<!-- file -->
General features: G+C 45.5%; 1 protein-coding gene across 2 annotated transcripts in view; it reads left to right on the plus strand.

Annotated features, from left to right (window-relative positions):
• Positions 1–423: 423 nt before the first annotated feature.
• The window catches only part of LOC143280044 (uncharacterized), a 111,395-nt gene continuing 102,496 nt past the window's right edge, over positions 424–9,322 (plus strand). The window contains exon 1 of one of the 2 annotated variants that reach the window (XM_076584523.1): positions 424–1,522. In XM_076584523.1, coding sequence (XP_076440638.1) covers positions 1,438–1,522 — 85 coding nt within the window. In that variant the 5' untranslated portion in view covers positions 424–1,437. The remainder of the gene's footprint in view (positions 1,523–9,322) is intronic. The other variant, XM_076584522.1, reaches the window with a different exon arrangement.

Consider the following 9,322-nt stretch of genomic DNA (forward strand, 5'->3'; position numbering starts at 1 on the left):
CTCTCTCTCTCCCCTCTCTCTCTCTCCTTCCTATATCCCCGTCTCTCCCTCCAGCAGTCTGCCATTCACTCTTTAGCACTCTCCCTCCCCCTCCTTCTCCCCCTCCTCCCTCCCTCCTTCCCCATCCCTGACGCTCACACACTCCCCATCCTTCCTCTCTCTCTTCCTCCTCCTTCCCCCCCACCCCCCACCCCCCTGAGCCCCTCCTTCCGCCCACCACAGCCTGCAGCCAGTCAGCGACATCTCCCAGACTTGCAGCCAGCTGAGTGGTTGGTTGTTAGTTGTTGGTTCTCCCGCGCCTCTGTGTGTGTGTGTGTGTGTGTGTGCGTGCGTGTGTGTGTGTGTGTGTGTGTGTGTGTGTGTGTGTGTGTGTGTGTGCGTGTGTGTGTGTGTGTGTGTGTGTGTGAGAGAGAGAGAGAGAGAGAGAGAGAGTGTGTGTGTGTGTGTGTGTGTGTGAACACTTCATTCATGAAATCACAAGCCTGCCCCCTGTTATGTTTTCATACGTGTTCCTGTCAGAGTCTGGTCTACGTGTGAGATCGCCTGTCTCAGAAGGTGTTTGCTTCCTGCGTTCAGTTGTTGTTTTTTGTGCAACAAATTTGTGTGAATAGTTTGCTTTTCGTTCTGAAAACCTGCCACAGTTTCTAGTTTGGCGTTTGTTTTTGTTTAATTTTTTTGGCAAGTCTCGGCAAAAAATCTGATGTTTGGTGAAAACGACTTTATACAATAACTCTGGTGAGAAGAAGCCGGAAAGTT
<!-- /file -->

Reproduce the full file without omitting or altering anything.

General features: G+C 45.5%; 1 protein-coding gene across 2 annotated transcripts in view; it reads left to right on the plus strand.

Annotated features, from left to right (window-relative positions):
• Positions 1–423: 423 nt before the first annotated feature.
• The window catches only part of LOC143280044 (uncharacterized), a 111,395-nt gene continuing 102,496 nt past the window's right edge, over positions 424–9,322 (plus strand). The window contains exon 1 of one of the 2 annotated variants that reach the window (XM_076584523.1): positions 424–1,522. In XM_076584523.1, coding sequence (XP_076440638.1) covers positions 1,438–1,522 — 85 coding nt within the window. In that variant the 5' untranslated portion in view covers positions 424–1,437. The remainder of the gene's footprint in view (positions 1,523–9,322) is intronic. The other variant, XM_076584522.1, reaches the window with a different exon arrangement.

Consider the following 9,322-nt stretch of genomic DNA (forward strand, 5'->3'; position numbering starts at 1 on the left):
CTCTCTCTCTCCCCTCTCTCTCTCTCCTTCCTATATCCCCGTCTCTCCCTCCAGCAGTCTGCCATTCACTCTTTAGCACTCTCCCTCCCCCTCCTTCTCCCCCTCCTCCCTCCCTCCTTCCCCATCCCTGACGCTCACACACTCCCCATCCTTCCTCTCTCTCTTCCTCCTCCTTCCCCCCCACCCCCCACCCCCCTGAGCCCCTCCTTCCGCCCACCACAGCCTGCAGCCAGTCAGCGACATCTCCCAGACTTGCAGCCAGCTGAGTGGTTGGTTGTTAGTTGTTGGTTCTCCCGCGCCTCTGTGTGTGTGTGTGTGTGTGTGTGCGTGCGTGTGTGTGTGTGTGTGTGTGTGTGTGTGTGTGTGTGTGTGTGTGTGCGTGTGTGTGTGTGTGTGTGTGTGTGTGAGAGAGAGAGAGAGAGAGAGAGAGAGTGTGTGTGTGTGTGTGTGTGTGTGAACACTTCATTCATGAAATCACAAGCCTGCCCCCTGTTATGTTTTCATACGTGTTCCTGTCAGAGTCTGGTCTACGTGTGAGATCGCCTGTCTCAGAAGGTGTTTGCTTCCTGCGTTCAGTTGTTGTTTTTTGTGCAACAAATTTGTGTGAATAGTTTGCTTTTCGTTCTGAAAACCTGCCACAGTTTCTAGTTTGGCGTTTGTTTTTGTTTAATTTTTTTGGCAAGTCTCGGCAAAAAATCTGATGTTTGGTGAAAACGACTTTATACAATAACTCTGGTGAGAAGAAGCCGGAAAGTT